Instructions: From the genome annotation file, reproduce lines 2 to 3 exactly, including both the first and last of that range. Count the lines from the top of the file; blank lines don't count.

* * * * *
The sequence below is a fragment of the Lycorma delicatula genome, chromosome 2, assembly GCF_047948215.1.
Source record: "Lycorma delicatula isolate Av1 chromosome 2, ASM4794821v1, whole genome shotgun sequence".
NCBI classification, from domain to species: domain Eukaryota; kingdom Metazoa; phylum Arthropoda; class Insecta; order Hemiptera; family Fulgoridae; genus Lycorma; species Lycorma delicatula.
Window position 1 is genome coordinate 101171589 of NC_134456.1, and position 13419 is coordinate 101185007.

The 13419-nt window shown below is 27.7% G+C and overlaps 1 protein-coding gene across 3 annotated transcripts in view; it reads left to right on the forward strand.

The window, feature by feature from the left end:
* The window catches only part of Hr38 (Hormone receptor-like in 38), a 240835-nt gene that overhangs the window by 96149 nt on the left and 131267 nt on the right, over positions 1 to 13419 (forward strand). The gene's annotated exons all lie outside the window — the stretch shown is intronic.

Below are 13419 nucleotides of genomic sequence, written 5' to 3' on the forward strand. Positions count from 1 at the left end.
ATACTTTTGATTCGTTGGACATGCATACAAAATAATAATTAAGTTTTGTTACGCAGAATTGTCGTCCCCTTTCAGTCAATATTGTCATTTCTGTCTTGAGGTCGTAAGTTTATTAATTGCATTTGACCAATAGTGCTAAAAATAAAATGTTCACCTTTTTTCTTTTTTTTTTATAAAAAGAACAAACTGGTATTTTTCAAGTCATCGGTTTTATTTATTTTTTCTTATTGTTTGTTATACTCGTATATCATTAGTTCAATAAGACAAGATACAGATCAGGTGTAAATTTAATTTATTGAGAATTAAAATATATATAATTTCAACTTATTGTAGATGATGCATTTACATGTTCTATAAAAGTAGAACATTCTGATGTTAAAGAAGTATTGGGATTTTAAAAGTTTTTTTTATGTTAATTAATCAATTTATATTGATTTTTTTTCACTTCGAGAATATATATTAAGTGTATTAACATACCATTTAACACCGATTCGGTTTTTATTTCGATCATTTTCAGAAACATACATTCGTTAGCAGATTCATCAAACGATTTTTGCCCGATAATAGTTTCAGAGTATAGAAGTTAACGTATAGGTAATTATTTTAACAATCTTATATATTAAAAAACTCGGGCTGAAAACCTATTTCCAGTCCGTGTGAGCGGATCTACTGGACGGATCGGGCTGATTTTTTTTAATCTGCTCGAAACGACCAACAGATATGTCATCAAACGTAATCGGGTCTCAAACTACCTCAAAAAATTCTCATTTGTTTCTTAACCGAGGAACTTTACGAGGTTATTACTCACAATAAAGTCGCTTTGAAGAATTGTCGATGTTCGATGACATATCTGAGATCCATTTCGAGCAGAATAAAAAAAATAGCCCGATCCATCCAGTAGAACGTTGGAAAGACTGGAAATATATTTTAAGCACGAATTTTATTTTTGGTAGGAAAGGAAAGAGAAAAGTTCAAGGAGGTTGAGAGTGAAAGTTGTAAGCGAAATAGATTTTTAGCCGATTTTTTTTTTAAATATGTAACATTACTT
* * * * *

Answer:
Source record: "Lycorma delicatula isolate Av1 chromosome 2, ASM4794821v1, whole genome shotgun sequence".
NCBI classification, from domain to species: domain Eukaryota; kingdom Metazoa; phylum Arthropoda; class Insecta; order Hemiptera; family Fulgoridae; genus Lycorma; species Lycorma delicatula.